West Africa Rising: Ivory Coast recovering from season of violence

Alassane Ouattara was sworn in as the country's president and cocoa exports critical to the nation's economy have resumed. But the damage from the recent power struggle that claimed 3,000 lives still lingers.

Rebecca Blackwell/AP
Alassane Ouattara gestures during his inauguration ceremony, in Yamoussoukro, Ivory Coast, on May 21. Ouattara was inaugurated as Ivory Coast's president on Saturday, in a ceremony meant to mark the return of constitutional order and the end of a political standoff that sparked a conflict that killed hundreds earlier this year.

West Africa Rising is a weekly look at business, investment, and development trends.

It’s now been six weeks since Laurent Gbagbo, the erstwhile president of Ivory Coast, emerged in his undershirt from a bunker beneath the presidential palace in Abidjan, ending a four-month standoff that claimed 3,000 lives and ground the country’s economy to a halt.

With its ports reopened and a new leader in place, Ivory Coast – once West Africa’s most vibrant economy – has begun to get back on its feet. But the country has been deeply wounded by its season of violence, and the effects of the turmoil are lingering.

In a key political display on Saturday, Mr. Gbagbo’s successor, Alassane Ouattara, was formally sworn in as the country’s fifth president. Twenty heads of state attended the inauguration, as did United Nations Secretary-General Ban Ki-moon.

“This ceremony today is not about the victory of one side over another, but about rediscovered brotherhood and new beginnings,” Mr. Ouattara told the gathered dignitaries in the capital Yamoussoukro, AP reported.

Meanwhile, nearly 200 miles away in the remote northern city of Korhogo, Gbagbo remained under house arrest in a villa guarded by UN peacekeepers and soldiers loyal to Ouattara. The former leader, who refused to relinquish his decade-long hold on the presidency after losing an election late last year, is being held for questioning over his role in the violence that gripped the country during the ensuing power struggle.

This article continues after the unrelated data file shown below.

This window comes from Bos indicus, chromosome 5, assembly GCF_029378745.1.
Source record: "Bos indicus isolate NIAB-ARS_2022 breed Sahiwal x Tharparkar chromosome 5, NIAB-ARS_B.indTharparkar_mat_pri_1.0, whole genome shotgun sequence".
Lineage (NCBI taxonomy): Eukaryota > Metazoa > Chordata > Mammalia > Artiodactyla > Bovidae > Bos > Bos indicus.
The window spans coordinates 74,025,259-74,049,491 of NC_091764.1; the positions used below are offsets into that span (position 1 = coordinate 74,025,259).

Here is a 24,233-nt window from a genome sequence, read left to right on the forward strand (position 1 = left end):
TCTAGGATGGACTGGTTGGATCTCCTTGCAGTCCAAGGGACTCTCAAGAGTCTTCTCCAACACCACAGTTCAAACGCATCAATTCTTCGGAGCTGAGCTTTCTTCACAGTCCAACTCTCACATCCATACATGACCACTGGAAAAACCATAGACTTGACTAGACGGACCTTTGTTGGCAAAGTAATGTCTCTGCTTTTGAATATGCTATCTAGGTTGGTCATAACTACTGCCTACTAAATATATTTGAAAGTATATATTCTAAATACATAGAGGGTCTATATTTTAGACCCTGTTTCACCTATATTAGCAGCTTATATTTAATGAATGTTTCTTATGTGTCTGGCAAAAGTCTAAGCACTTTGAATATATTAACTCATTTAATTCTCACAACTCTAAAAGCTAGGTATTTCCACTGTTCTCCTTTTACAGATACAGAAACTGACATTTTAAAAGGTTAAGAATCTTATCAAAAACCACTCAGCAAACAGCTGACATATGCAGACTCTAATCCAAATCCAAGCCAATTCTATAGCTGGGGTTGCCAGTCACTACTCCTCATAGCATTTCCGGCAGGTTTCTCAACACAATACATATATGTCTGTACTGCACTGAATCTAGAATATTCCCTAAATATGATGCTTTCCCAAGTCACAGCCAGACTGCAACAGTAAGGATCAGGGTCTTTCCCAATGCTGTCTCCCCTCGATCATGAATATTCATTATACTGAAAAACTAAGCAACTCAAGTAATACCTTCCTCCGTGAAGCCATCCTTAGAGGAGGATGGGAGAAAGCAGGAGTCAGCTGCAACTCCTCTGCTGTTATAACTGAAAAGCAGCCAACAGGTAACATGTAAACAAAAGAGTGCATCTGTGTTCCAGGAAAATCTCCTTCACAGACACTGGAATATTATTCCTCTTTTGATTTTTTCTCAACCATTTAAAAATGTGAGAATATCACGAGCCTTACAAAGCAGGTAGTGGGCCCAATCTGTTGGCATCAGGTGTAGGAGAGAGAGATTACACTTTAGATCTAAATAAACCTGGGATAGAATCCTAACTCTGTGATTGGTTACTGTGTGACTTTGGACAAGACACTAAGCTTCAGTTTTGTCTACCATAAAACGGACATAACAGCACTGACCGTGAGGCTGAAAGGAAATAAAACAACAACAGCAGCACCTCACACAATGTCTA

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It’s not yet clear whether Gbagbo will face any sort of trial in his home country, but it seems increasingly likely that he could face prosecution by the International Criminal Court. Earlier this month, Ouattara invited the ICC to look into the country’s post-election violence, saying that conducting such an investigation within Ivory Coast “would risk running into all kinds of difficulties.”

As the political dust begins to settle, life is slowly getting back to normal in Ivory Coast. Banks have reopened, schools are back in session, government salaries are being paid, and the ports are functioning again.

Critically, exports of cocoa – Ivory Coast’s most important cash crop – resumed earlier this month. About 400,000 tons of cocoa beans had accumulated in warehouses since January, when Ouattara announced a ban on all exports in an attempt to cut off funds to Gbagbo, who still controlled the ports. The resulting drop in supply caused cocoa to hit its highest price since 1979.

The first post-election shipment of cocoa sailed on May 8, Reuters reported, and prices on the international market have eased. But in many of the rural areas where cocoa beans are picked, life hasn’t yet returned to normal.

Aid groups say that many of the roughly one million Ivorians who fled their homes during the crisis are too scared to return. An estimated 160,000 refugees are still living in Liberia, according the UN refugee agency.

“I can't go back to my field,” one refugee in western Ivory Coast told Reuters last week. “I think someone has occupied it. The cocoa's just sitting there.”

“They killed a lot of people,” the farmer added. “I saw my neighbor shot dead with a Kalashnikov in front of me, but I ran away.”

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